Reno Open Studios
Robin Felt’s pottery studio in Sparks is a quaint, homey little shed in the midst of a backyard garden overflowing with greenery and works of art. Sunflowers stand tall over tomatoes and squash plants. On the walls of the studio, inside and out, are mounted ceramic suns and seahorses, decorated with intricate patterns and bright glazes.
The ceramics are Felt’s creations. An important, often overlooked aspect of art-making is the influence of place. Where artists make their work can be as important as the materials they use or the substances they consume beforehand. Seeing an artist’s studio can be an insight into their work—where artists make work might answer how they make it and even why they make it. That’s one of the driving concepts behind the annual Reno Open Studios art tour, now in its third year.
Before retiring, Felt worked as a graphic designer in the newspaper industry, including 19 years at the Sparks Tribune. Now, she’s a dedicated potter. She uses a slab roller, rather than a traditional wheel, and many of her pieces have a loose, handmade feel. In addition to the wall-mounted suns and seahorses, she makes fish-shaped vases and funky liquor decanters that look like miniature elfish women, with shot glasses to go with them. Pottery, more than just about any other art, blurs the line between practical tools and art objects.
This will be the second year that Felt has participated in the Reno Open Studios event.
“I thought it was really great because it’s a family thing,” she says. “People bring their kids and the kids’ eyes are just popping out of their heads, after seeing the glassblowers and some of these artists’ studios.”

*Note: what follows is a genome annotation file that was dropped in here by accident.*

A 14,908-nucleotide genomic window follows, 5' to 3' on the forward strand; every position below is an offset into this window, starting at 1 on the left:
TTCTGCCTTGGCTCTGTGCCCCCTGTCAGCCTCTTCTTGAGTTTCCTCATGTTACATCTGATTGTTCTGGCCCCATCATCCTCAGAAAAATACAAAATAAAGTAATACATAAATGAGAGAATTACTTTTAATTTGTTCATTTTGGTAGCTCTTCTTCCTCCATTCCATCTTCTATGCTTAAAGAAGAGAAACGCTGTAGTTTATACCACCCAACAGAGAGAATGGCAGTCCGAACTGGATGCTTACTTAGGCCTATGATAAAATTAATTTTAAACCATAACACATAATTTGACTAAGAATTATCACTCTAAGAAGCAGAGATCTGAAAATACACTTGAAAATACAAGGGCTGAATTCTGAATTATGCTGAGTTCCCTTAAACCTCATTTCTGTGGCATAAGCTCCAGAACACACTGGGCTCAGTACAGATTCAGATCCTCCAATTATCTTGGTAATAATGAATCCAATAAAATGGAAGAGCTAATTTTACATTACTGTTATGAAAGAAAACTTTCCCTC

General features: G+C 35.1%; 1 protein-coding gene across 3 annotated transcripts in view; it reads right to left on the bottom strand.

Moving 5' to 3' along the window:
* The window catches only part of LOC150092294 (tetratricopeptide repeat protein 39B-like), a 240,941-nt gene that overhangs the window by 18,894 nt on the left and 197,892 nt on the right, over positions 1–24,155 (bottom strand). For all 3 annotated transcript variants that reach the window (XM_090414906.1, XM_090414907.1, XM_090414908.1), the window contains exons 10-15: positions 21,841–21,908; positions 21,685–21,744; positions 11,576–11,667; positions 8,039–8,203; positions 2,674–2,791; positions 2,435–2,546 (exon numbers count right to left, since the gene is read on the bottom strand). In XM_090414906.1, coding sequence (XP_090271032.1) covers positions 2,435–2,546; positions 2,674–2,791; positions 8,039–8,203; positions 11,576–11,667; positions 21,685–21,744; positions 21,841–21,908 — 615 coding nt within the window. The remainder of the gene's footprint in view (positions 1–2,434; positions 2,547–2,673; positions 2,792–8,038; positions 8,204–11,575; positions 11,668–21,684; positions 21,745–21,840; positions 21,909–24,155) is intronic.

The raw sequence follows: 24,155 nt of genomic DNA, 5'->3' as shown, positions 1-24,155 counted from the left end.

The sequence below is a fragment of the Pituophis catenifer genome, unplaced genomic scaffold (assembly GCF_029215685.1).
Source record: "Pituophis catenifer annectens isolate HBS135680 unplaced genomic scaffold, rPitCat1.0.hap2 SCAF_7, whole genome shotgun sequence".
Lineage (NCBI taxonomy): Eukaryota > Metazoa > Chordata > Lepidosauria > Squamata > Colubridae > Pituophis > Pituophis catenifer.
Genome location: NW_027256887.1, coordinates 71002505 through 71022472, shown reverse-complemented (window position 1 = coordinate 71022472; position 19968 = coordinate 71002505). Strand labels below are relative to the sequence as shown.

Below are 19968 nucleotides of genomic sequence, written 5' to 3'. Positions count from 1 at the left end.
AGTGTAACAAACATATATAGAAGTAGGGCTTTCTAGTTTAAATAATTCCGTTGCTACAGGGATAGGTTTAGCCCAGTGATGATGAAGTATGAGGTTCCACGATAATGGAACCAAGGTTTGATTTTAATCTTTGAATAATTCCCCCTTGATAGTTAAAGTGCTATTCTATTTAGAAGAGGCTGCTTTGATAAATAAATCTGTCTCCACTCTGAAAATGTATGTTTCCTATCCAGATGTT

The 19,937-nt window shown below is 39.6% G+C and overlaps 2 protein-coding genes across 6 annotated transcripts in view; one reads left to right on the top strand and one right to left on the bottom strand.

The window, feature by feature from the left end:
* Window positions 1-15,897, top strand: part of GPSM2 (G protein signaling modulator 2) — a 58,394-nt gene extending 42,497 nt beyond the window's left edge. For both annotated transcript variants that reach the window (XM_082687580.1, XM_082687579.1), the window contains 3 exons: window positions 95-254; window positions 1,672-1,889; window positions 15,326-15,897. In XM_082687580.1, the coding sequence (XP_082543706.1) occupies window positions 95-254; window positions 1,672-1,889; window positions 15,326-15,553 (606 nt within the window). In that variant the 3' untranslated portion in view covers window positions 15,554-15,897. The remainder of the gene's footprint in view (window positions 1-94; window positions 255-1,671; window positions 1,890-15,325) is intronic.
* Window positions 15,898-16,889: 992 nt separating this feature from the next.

The free tour also provides artists an opportunity to sell their creations directly from their studios. This year’s tour, the weekend of Sept. 9-11, will feature about 40 local artists. It’s an eclectic group—glass artists like Carola Roach, oil painters like Wes Lee, airbrush painters like Ned Peterson, sculptors like Kai Prescher, photographers like Jeff Ross, calligrapher Carol Pallesen and forensics artist Penelope Siig. With so many different media and aesthetics represented, it’s the rare occasion that the phrase “something for everyone” can be used without reservation.
And artists are competitive beasts. They’re all working to outdo each other for the event and eyeing each others’ works.
“The artists all want to see what you’ve been up to,” says Felt. “I’ve met a lot of great people through this.”
This year’s tour is the biggest yet and, as in previous years, the event is accompanied by a group exhibition, featuring artists of the tour at Sierra Arts Gallery in Reno. That exhibition opened in mid August and will be on display through the first day of the tour—a good way to preview the participating artists.
“[Sierra Arts Gallery] were huge in launching the event for us,” says Melinda Plumbridge, one of the organizers of the event and a participating artist. “We completely and totally appreciate their support and their role in developing arts in our community.”
The Reno Open Studios website has studio maps available, so attendees can plot their own unique, self-guided art tours.
“It’s a good, educational, fun thing to do on a weekend,” says Felt.